Moving to the United Kingdom

Stonehenge is a famous symbol of the United KingdomThroughout history, the United Kingdom has been an attractive destination for immigrants and expats. In the past, the country’s diverse economy, liberal immigration policies and links with the commonwealth played a significant role in creating the dynamic ethnic tapestry seen in the UK today. However, over time the UK’s immigration requirements have become tighter, and now it's generally only expats with specialist skills that are in demand.

In June 2016, the UK voted to leave the EU. While there has been much speculation, it will be unclear what the implications of this move will be for expats living in or moving to the UK until negotiations are completed. 

Despite the impact of the global economic downturn, the UK has made some steady economic growth. Sectors of the UK economy which are growing in strength include IT, engineering, finance, healthcare, energy, oil and gas, as well as construction. Expats with experience and sought-after skills in these sectors will find that there is plenty of scope for career progression in Britain.

Most expats moving to the UK from Western European countries or North America experience very little culture shock. However, new arrivals do have to make some adjustments to accommodate the high cost of living, poor weather and urban congestion in cities such as London, where a large proportion of expats move.  

Healthcare in the United Kingdom is by and large free and the National Health Service (NHS) is often said to be one of the country’s greatest assets. The standard of hospitals and medical facilities in the UK is good and expats will find that doctors and medical staff are well-trained and knowledgeable. Expats eligible to take advantage of the NHS should note, however, that while the service is free, appointments can be difficult to make and waiting times are often lengthy.

Expats moving to the UK with children will find that there are plenty of schooling options available, but the standards of education and schooling facilities vary considerably. Foreigners legally living in the UK are eligible to send their children to state schools which are funded by the government, but standards at these schools are sometimes low. Those who opt to have children educated at a private or international school should budget accordingly or have an allowance negotiated into their employment package as fees are often very high.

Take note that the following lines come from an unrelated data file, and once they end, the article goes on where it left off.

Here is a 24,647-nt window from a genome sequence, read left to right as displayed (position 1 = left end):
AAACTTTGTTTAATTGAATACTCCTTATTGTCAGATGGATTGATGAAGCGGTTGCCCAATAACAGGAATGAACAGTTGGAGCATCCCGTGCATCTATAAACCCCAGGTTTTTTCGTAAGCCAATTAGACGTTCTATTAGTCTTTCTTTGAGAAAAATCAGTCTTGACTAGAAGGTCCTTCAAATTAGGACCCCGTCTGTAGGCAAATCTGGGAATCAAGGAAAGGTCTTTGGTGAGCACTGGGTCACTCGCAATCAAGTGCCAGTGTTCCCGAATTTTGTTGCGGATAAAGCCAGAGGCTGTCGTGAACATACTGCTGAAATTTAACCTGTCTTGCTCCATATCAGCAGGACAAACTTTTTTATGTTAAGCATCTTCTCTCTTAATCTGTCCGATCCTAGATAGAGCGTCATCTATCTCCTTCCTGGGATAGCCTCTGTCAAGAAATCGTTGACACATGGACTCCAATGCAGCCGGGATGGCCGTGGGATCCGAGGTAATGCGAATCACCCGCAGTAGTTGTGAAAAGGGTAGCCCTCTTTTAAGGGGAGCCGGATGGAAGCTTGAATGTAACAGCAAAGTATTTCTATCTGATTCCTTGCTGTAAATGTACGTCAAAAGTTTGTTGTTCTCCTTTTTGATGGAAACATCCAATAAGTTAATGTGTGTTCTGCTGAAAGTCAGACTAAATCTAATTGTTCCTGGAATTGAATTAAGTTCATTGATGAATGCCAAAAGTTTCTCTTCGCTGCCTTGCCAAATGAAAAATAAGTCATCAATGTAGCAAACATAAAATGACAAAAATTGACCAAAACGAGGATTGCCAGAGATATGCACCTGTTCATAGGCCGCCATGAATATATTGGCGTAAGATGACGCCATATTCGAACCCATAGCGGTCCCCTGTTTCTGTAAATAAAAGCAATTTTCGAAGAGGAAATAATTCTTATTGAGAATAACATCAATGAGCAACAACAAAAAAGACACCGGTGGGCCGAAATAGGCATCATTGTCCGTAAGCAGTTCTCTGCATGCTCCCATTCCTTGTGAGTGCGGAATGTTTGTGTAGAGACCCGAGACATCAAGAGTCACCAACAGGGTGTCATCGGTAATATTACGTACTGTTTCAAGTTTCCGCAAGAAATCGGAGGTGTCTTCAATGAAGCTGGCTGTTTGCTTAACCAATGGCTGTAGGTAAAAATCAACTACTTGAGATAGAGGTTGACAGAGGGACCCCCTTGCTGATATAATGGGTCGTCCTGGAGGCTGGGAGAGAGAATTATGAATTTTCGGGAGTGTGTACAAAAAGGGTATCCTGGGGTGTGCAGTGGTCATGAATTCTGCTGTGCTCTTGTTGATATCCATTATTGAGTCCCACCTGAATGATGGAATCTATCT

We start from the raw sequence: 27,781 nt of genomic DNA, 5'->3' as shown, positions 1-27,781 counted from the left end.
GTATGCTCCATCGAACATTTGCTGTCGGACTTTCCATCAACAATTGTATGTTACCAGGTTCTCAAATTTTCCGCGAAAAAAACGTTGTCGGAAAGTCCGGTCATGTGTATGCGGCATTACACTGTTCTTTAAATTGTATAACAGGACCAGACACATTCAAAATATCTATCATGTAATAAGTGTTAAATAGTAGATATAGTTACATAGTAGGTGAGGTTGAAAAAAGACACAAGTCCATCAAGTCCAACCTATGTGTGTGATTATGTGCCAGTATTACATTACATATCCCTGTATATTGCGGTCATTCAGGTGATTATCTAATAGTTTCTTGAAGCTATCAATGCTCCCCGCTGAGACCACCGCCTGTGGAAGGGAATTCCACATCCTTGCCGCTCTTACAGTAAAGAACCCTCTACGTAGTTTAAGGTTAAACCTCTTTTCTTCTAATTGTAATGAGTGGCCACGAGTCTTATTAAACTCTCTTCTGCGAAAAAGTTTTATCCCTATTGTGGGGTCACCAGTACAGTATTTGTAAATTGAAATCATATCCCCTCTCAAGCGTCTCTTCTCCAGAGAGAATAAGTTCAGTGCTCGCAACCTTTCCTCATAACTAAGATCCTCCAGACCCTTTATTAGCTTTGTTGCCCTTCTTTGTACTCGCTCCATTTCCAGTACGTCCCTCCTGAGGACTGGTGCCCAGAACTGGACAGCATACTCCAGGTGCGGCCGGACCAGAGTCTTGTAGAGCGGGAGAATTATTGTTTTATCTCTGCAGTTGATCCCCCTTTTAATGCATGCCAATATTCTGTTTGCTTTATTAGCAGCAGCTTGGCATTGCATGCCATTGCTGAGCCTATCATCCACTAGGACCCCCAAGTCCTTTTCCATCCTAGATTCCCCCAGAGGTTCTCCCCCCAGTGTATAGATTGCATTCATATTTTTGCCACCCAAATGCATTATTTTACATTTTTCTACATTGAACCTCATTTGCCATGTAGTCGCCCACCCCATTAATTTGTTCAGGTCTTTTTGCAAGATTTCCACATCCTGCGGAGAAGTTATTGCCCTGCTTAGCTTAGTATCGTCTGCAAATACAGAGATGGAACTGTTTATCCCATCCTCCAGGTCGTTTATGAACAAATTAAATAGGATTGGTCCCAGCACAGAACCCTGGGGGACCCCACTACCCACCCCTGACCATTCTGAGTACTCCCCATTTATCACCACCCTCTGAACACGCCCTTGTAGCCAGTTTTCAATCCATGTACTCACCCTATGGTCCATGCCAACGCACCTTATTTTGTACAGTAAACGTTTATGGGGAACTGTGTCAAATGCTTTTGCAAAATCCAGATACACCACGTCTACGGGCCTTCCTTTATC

Public transport in the UK is generally of a very high standard and the quality of road infrastructure is excellent. Expats living in any of the major cities such as London, Manchester or Edinburgh won't need to own a car as public transport is very comprehensive and getting around is relatively stress-free.

Expats moving to the UK will also have access to a wealth of historical and cultural attractions available in a relatively compact space. City nightlife venues are excellent and expats in the UK will be treated to an abundance of good quality restaurants specialising in a variety of exotic cuisines. Furthermore, the country is host to a number of international sporting events and music festivals, which should not be missed. Finally, when expats feel they need a break from the fast-paced city life or the bad weather, the UK is well positioned for easy and affordable travel to Europe and beyond.

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